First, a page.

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2002 Mazda 323


Every carmaker who craves a share of the boom in small-car sales is being forced to limbo under $20k with some form of dollar-driven hero car, and the result is some very good cars at great prices.

Mazda is the latest to join the contest, using a well-equipped 323 that is a sign of the rapid revival under way at the Hiroshima carmaker.
It has plenty of all-new cars coming soon, but it's the 323 that's setting the pace today.

And it's not just a pared-down price player, either.
The engine, twin airbags, four-wheel disc brakes and airconditioning add up to everything you really need for small-car motoring today.

The windows are not automatic and there is no electric assist for the mirrors, but Mazda has listened to its customers and the car still comes with remote central locking. It's a big bonus in the shopping-centre carpark.

The latest 323 takes over from the old 1.6-litre car, and is available as either a four-door sedan or five-door hatch. In Mazda-speak, that's either a Protege or an Astina.

The engine is solid but not outstanding, with 92kW and 163Nm of power, while the mechanical package also includes fully independent suspension and power-assisted steering.

The car is hardly new, but it is actually better than it was originally. Mazda was still in its ``cost-down'' slump when the first of this 323 series hit the road. Since then, ithas actually upgraded the materials and features.

It's nothing major, but the 323 is more like an early '90s Mazda rather than the late '90s cars that made a lot of owners unhappy -- and drove many of them to rival brands.

The 323's 2002 upgrade includes a second SP20 sports model, this time a sedan (Protege) to join the hot hatch (Astina) that arrived last year.

Even so, it's the $19,990 car that is most important in 2002.
It's never going to have an easy time against the benchmark Nissan Pulsar, which created the $19,990 class, or the latest Toyota Corolla Ascent, or Holden's Astra City.

And Hyundai also has the roomy and honest Elantra available for $19,990 with its usual pack of value-added extras.

Even so, Mazda says it has just had one of its best 323 sales months of all time and puts it down to the new price fighter.

On the road

The latest 323 has three advantages over its many rivals in the $19,990 battle: it has a 1.8-litre engine, it has airconditioning, and it wears a Mazda badge.

Some of the others brands have one or two, but none has all three. And that will make a difference because a lot of older people are turning to small cars, helping fuel a huge boom in the class, and they want something that is going to hang around for a while.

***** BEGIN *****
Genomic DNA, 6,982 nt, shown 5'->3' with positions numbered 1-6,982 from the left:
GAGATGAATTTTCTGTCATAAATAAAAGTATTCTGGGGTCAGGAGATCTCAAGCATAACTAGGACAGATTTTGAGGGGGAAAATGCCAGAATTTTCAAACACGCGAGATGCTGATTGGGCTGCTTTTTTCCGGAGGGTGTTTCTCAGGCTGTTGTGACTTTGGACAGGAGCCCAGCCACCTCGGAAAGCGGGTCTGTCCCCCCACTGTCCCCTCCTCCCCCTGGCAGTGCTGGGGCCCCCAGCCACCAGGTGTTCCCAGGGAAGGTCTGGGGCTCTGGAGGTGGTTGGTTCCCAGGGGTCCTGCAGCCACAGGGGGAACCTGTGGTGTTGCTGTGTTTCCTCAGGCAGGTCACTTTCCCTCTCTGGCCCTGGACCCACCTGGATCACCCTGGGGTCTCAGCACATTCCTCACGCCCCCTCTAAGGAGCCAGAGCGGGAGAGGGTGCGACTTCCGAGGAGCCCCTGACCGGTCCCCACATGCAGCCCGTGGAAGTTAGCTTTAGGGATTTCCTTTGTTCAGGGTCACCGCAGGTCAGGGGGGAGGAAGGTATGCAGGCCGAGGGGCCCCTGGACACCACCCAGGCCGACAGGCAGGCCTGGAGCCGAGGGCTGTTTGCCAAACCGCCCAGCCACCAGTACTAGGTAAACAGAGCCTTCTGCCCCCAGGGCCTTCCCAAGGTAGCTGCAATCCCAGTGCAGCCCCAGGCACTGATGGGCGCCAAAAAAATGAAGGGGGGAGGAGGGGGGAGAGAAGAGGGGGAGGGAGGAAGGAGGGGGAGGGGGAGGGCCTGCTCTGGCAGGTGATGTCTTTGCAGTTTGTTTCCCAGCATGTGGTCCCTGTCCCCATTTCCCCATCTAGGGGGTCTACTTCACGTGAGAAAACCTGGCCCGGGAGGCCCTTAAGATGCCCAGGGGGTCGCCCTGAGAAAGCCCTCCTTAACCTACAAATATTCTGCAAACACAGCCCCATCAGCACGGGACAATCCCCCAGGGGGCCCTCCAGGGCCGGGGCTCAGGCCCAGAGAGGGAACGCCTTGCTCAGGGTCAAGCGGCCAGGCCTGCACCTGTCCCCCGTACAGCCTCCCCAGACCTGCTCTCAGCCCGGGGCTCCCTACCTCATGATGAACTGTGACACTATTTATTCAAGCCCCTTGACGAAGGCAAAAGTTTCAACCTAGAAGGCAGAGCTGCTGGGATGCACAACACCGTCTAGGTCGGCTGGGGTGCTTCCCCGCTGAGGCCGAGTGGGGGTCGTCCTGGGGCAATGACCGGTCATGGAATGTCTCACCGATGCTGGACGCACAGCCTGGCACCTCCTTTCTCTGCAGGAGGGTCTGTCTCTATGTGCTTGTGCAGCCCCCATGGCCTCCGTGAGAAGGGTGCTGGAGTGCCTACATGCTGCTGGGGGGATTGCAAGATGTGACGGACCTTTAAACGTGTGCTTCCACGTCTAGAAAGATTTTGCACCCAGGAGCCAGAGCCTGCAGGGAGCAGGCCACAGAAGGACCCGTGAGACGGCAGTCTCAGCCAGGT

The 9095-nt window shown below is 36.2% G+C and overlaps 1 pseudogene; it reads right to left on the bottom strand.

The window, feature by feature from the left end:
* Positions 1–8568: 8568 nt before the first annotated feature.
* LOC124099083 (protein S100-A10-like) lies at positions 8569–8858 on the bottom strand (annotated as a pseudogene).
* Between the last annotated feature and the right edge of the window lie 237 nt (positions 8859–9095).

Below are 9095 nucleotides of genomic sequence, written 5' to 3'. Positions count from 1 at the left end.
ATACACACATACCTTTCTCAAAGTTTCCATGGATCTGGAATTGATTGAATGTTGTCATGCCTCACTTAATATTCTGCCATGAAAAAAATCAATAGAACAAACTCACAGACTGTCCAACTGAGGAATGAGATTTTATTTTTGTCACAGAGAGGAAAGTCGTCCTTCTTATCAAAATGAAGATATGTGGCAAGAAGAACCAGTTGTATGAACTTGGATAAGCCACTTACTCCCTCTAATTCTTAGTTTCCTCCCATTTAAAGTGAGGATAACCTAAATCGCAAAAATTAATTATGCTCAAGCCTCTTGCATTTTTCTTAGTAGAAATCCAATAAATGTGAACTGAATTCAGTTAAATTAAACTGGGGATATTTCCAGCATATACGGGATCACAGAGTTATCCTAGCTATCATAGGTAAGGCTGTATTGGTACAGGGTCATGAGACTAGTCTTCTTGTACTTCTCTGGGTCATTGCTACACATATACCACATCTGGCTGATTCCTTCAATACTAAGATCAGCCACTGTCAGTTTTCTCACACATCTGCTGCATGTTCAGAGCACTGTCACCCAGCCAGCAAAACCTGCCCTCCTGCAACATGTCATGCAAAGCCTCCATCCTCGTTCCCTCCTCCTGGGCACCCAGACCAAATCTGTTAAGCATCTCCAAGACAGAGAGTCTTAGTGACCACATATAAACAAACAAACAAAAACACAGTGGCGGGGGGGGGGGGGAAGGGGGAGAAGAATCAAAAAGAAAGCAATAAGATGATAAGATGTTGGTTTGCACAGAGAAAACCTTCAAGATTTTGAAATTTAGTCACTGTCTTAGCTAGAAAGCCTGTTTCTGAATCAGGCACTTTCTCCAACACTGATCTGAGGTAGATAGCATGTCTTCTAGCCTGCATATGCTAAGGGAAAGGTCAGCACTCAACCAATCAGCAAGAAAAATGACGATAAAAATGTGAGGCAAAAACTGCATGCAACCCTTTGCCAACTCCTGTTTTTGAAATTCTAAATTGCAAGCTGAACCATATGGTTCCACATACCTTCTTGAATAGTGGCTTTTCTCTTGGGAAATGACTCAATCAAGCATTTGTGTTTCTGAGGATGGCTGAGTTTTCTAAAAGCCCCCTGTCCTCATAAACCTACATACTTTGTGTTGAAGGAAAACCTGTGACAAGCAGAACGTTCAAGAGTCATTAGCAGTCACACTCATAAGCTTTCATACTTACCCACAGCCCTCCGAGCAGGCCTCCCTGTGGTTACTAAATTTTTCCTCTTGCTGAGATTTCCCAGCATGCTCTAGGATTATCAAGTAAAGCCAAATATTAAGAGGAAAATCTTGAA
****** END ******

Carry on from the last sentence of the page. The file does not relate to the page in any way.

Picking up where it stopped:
The Pulsar only has a 1.6-litre engine, the Corolla and Astra both cost more with airconditioning, and the Elantra is a Hyundai.

Surprisingly, the 323 is actually older than two of the pacemakers -- the Pulsar and Astra -- which shows what you can do with a red pen and some smart planning. It might not seem like a lot, but it's enough to make it one of the best price fighters available today.

Driving the 323 hatch was genuinely enjoyable.
It is an honest car that gets along pretty well and has what you need for everyday motoring.

The build quality of the 323 is back at proper Mazda level -- good-quality cloth on the seats, some nicely matched plastics on the door panels and dash, a properly insulated boot and slightly thicker carpet.

The 323 has always been comfy, with good room in the back for its size. There is no tyre roar nor intrusive engine noise.

The motor is nothing special, but still has the torque that gives it that vital edge over the 1.6-litre opposition. It needs plenty of revving to give its best, but will lope along at around 4000 revs with no trouble _ and with good economy.

The Astina tester was light over bumps, with no kickback through the steering, and a fair bit of fun in twisties. The narrow tyres give enough grip and feedback to make driving fun.

The brakes were fine, even without anti-skid assistance, and it's good to see twin airbags as part of the protection package.

And it's easy to park.

At the end of the day, and the end of the test, we'd discovered a new pacesetter in the $19,990 class.

It's not as successful as the Pulsar, as modern as the Corolla, as tough as the Astra or as big as the Elantra, but the 323 is the car we'd choose if $20,000 was our budget.

And we'd also be happy to recommend the born-again 323 to our friends and family.

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